By "thinking rationally", you must mean epistemically, not instrumentally. If (to use as Less-Wrong-politically-neutral an allegory as I can) you are vastly outnumbered by citizens who are wondering if maybe those birds were an omen telling us that Jupiter doesn't want heretics thrown to the lions anymore, I agree that the epistemically rational thing to do is point out that we don't have much evidence for the efficacy of augury or the existence of Zeus, but the instrumentally rational thing to do is to smile, nod, and point out that eagles are well-known to convey the most urgent of omens. In more poetic words: you don't shoot soldiers on your side. The metaphor seems to be as correct as any mere metaphor can get. Is it such a stretch to call an argument a "soldier" for you when it's responsible for helping defend your life, liberty, or property?
First, that's not the metaphor we were discussing. Second, the metaphor you are using allows arguments to be soldiers of any ideology, not simply democracy.
I have read "Politics is the mindkiller" and am discussing the same metaphor. For that matter, I'm practically recapitulating the same metaphor, to make an even stronger point: not only can politics provoke irrational impulses to support poor arguments on your "side", politics can create instrumentally rational incentives to (publicly, visibly, not internally) support poor arguments. Sometimes you support a morally dubious soldier because of jingoism, sometimes you support him because he's the best defense in between you and an even worse soldier. Would you be more specific about how you think my use of the metaphor is different and/or invalid? I do think I've given a compelling counterexample to "bad ideas should always be [publicly] challenged". (my apologies if the implicit [publicly] here was not your intended claim, but the context is that of a proposed public discussion) Have you changed your mind about that claim, or do you see a problem with my reasoning? For that matter, in my hypothetical political forum would you be arguing for atheism or for more compassionate augury yourself? The preposition of your second sentence suggests a miscommunication of my initial claim. I didn't intend to say "arguments are soldiers of democracy", but rather "arguments are soldiers in a democracy". You're still right that this also applies to non-democracies: in any state where public opinion affects political policy, incentives exist to try and steer opinion towards instrumentally rational ends even if this is done via epistemically irrational means. Unlimited democracy is just an abstract maximum of this effect, not the only case where it applies.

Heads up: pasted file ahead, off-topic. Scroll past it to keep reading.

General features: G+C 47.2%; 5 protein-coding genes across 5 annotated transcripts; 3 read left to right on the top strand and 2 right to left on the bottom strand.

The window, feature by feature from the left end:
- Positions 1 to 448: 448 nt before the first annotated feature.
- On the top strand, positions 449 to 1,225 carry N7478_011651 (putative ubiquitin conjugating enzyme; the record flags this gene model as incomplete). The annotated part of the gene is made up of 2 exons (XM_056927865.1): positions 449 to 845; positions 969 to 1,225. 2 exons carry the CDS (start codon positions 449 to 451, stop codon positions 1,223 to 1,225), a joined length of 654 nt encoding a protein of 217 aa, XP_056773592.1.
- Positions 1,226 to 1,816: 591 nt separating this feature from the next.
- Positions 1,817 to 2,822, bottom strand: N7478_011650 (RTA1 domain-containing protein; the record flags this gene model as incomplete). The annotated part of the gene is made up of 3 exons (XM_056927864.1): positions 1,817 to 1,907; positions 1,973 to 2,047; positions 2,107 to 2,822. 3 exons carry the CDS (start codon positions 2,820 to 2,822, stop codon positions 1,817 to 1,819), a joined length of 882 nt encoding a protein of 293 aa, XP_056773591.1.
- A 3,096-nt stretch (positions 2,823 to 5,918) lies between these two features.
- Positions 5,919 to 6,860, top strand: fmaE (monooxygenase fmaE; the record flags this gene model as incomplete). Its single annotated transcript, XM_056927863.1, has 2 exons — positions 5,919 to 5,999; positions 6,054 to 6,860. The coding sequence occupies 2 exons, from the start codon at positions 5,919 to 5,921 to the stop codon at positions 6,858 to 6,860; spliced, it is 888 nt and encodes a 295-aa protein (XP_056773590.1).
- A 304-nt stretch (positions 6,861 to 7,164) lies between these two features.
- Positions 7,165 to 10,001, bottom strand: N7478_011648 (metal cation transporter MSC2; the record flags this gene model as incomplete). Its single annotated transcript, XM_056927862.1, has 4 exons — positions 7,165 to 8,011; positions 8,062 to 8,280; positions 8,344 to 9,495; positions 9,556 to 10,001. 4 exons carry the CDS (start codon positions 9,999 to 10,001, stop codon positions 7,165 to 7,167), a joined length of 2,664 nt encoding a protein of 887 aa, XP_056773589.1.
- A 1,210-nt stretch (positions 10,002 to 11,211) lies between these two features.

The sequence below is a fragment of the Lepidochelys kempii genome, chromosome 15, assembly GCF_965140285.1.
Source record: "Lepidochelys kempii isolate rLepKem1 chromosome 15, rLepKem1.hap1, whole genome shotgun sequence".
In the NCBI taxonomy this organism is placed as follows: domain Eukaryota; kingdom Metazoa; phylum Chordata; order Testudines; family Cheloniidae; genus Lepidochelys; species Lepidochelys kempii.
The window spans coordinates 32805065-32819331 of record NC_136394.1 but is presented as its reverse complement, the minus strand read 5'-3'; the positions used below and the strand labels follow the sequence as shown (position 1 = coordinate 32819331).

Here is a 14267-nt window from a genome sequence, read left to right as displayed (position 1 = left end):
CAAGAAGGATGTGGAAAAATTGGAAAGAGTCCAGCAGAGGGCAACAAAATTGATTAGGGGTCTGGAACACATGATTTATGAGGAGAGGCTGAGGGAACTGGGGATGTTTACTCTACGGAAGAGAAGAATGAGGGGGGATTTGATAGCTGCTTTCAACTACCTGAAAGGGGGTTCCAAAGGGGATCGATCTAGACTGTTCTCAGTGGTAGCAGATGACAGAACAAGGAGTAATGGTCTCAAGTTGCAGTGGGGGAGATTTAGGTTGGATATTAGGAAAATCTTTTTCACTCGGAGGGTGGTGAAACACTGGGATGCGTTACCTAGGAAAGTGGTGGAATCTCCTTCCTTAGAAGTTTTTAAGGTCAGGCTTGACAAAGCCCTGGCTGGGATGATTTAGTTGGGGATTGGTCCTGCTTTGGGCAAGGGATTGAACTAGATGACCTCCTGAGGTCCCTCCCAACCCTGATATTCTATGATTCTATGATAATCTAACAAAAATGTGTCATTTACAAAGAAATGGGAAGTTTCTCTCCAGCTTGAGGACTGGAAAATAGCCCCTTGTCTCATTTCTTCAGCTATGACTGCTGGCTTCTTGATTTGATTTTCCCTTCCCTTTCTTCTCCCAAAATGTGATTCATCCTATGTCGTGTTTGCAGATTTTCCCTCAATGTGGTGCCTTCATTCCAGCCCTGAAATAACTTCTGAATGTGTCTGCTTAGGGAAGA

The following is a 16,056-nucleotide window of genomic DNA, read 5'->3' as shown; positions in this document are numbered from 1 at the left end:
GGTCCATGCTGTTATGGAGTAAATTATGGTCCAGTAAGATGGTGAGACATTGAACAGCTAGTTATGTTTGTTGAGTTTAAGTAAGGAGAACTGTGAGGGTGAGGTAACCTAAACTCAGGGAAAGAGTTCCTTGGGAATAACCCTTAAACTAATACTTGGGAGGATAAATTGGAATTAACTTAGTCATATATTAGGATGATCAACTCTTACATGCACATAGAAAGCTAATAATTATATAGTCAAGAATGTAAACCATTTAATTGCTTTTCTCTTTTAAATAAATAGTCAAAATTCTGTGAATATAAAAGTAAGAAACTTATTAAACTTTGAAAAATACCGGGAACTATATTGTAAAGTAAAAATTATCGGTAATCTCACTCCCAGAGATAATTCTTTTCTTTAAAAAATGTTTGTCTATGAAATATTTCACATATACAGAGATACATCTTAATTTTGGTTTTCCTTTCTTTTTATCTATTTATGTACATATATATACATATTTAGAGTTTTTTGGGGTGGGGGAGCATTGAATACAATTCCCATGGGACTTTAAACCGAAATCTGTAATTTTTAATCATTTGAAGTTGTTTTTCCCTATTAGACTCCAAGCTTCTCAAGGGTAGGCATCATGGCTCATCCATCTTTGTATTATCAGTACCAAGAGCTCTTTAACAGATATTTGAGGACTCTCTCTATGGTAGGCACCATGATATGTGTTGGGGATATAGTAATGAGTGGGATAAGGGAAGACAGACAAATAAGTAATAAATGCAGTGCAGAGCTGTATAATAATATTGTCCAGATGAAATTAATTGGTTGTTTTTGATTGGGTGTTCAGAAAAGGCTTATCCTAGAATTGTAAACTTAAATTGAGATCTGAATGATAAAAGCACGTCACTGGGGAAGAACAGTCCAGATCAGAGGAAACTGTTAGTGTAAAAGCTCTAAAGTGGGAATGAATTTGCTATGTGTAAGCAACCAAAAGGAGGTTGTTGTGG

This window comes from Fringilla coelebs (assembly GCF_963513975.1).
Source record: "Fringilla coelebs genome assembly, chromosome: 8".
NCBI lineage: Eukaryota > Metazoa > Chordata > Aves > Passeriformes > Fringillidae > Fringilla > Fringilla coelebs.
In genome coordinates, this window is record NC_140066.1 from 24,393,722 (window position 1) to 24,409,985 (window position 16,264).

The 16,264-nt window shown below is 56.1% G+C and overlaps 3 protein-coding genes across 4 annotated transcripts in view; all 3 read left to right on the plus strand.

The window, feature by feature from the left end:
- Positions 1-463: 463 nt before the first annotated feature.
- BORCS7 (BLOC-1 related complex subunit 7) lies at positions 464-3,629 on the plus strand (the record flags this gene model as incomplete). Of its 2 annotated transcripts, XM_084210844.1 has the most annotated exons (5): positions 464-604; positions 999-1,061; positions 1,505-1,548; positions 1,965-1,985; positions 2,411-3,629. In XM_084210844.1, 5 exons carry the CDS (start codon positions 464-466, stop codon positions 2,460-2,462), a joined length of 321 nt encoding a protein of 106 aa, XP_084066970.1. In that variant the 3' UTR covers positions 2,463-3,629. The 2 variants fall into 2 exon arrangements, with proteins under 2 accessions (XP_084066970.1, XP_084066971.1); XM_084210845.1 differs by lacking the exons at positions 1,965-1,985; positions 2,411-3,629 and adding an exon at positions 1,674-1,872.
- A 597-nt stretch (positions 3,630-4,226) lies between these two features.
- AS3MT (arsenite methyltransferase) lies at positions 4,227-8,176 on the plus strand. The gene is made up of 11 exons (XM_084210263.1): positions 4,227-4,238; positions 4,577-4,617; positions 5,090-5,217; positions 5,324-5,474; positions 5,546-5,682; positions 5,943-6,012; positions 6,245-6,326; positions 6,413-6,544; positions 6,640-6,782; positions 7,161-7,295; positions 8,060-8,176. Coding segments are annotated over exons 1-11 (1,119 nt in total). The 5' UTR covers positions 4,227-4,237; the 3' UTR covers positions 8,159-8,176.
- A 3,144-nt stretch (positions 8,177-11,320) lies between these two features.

In brief, I think my interpretation is right because it is consistent with the intended lesson, which is "Don't talk about Politics on LessWrong." In other words, I understood the point of the story to be that treating arguments as soldiers interferes with believing true things. I agree that "bad ideas should be publicly challenged" is only true if what I'm trying to do is believe true theories and not believe false theories. If I'm trying to change society (i.e. do politics), I shouldn't antagonize my allies. The risk is that I will go from disingenuously defending my allies' wrong claims to sincerely believing my allies' wrong claims, even in the face of the evidence. That's being mindkilled. In short, engaging in the coalition-building necessary to do politics is claimed to cause belief in empirically false things. I.e. "Politics is the Mindkiller."
My interpretation could be summarized in similar fashion as "really, really, don't talk about politics on LessWrong" - whether this is "consistent" or not depends on your definition of that word. I agree with your interpretation of the point of the story... and with pretty much everything else you wrote in this comment, which I guess leaves me with little else to say. Although, that's an example of another issue with political forums, isn't it? In an academic setting, if a speaker elicits informed agreement from the audience about their subject, that means we've all got more shared foundational material with which to build the discussion of a closely related subsequent topic. Difficult questions without obvious unanimous answers do get reached eventually, but only after enough simpler related problems have been solved to make the hard questions tractable. Politics instead turns into debates, where discussions shut down once agreement occurs, then derail onto the less tractable topics where disagreement is most heated. Where would we be if Newton had decided "Yeah, Kepler's laws seem accurate; let me just write "me too" and then we're on to weather prediction!"